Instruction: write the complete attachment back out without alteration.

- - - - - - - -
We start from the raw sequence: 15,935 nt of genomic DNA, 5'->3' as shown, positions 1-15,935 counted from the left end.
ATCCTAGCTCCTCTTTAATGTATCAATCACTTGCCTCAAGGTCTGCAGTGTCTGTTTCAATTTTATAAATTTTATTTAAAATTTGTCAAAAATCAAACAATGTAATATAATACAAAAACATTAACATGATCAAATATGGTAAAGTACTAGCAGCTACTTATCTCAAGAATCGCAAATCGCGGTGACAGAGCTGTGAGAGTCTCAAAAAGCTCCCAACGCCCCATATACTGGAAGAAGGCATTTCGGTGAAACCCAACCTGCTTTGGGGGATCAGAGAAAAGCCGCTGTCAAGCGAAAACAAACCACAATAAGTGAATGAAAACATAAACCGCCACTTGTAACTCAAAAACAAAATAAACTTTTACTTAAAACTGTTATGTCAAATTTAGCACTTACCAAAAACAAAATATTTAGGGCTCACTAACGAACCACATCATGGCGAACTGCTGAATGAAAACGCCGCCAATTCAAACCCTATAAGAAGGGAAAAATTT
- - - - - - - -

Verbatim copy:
We start from the raw sequence: 15,935 nt of genomic DNA, 5'->3' as shown, positions 1-15,935 counted from the left end.
ATCCTAGCTCCTCTTTAATGTATCAATCACTTGCCTCAAGGTCTGCAGTGTCTGTTTCAATTTTATAAATTTTATTTAAAATTTGTCAAAAATCAAACAATGTAATATAATACAAAAACATTAACATGATCAAATATGGTAAAGTACTAGCAGCTACTTATCTCAAGAATCGCAAATCGCGGTGACAGAGCTGTGAGAGTCTCAAAAAGCTCCCAACGCCCCATATACTGGAAGAAGGCATTTCGGTGAAACCCAACCTGCTTTGGGGGATCAGAGAAAAGCCGCTGTCAAGCGAAAACAAACCACAATAAGTGAATGAAAACATAAACCGCCACTTGTAACTCAAAAACAAAATAAACTTTTACTTAAAACTGTTATGTCAAATTTAGCACTTACCAAAAACAAAATATTTAGGGCTCACTAACGAACCACATCATGGCGAACTGCTGAATGAAAACGCCGCCAATTCAAACCCTATAAGAAGGGAAAAATTT